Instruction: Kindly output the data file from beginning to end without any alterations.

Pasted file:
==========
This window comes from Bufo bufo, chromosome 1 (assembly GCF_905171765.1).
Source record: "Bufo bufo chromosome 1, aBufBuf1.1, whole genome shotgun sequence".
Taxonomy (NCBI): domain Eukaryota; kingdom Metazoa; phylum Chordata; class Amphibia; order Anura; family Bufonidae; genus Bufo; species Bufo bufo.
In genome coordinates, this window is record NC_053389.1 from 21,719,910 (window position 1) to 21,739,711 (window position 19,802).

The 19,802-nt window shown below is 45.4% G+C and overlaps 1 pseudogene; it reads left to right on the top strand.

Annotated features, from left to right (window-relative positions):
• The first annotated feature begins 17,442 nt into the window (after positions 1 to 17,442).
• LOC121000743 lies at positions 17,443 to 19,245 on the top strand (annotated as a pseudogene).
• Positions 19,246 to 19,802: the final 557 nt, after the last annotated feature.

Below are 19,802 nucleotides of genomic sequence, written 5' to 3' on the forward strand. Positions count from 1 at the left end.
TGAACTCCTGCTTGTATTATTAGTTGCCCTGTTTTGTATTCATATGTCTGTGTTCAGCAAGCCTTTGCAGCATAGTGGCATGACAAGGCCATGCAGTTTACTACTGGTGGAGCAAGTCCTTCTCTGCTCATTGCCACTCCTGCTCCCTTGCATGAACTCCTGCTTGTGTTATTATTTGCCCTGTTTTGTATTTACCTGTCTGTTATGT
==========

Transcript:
This window comes from Bufo bufo, chromosome 1 (assembly GCF_905171765.1).
Source record: "Bufo bufo chromosome 1, aBufBuf1.1, whole genome shotgun sequence".
Taxonomy (NCBI): domain Eukaryota; kingdom Metazoa; phylum Chordata; class Amphibia; order Anura; family Bufonidae; genus Bufo; species Bufo bufo.
In genome coordinates, this window is record NC_053389.1 from 21,719,910 (window position 1) to 21,739,711 (window position 19,802).

The 19,802-nt window shown below is 45.4% G+C and overlaps 1 pseudogene; it reads left to right on the top strand.

Annotated features, from left to right (window-relative positions):
• The first annotated feature begins 17,442 nt into the window (after positions 1 to 17,442).
• LOC121000743 lies at positions 17,443 to 19,245 on the top strand (annotated as a pseudogene).
• Positions 19,246 to 19,802: the final 557 nt, after the last annotated feature.

Below are 19,802 nucleotides of genomic sequence, written 5' to 3' on the forward strand. Positions count from 1 at the left end.
TGAACTCCTGCTTGTATTATTAGTTGCCCTGTTTTGTATTCATATGTCTGTGTTCAGCAAGCCTTTGCAGCATAGTGGCATGACAAGGCCATGCAGTTTACTACTGGTGGAGCAAGTCCTTCTCTGCTCATTGCCACTCCTGCTCCCTTGCATGAACTCCTGCTTGTGTTATTATTTGCCCTGTTTTGTATTTACCTGTCTGTTATGT